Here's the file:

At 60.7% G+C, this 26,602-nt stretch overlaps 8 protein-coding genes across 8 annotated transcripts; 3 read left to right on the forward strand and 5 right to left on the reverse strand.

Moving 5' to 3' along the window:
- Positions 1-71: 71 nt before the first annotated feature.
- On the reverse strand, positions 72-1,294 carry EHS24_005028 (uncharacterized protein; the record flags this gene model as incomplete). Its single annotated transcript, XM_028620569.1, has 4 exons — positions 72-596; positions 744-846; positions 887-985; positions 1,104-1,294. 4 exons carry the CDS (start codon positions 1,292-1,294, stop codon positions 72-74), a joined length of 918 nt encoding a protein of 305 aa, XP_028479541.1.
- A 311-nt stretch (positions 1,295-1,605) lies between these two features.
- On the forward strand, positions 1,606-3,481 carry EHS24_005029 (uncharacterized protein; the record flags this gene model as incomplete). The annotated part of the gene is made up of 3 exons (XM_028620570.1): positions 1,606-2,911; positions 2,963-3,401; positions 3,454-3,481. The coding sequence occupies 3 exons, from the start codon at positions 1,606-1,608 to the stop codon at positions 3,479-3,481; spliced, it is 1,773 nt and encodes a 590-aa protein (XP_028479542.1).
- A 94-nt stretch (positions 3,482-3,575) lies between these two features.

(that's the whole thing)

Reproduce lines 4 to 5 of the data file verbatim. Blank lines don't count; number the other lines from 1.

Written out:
- On the reverse strand, positions 72-1,294 carry EHS24_005028 (uncharacterized protein; the record flags this gene model as incomplete). Its single annotated transcript, XM_028620569.1, has 4 exons — positions 72-596; positions 744-846; positions 887-985; positions 1,104-1,294. 4 exons carry the CDS (start codon positions 1,292-1,294, stop codon positions 72-74), a joined length of 918 nt encoding a protein of 305 aa, XP_028479541.1.
- A 311-nt stretch (positions 1,295-1,605) lies between these two features.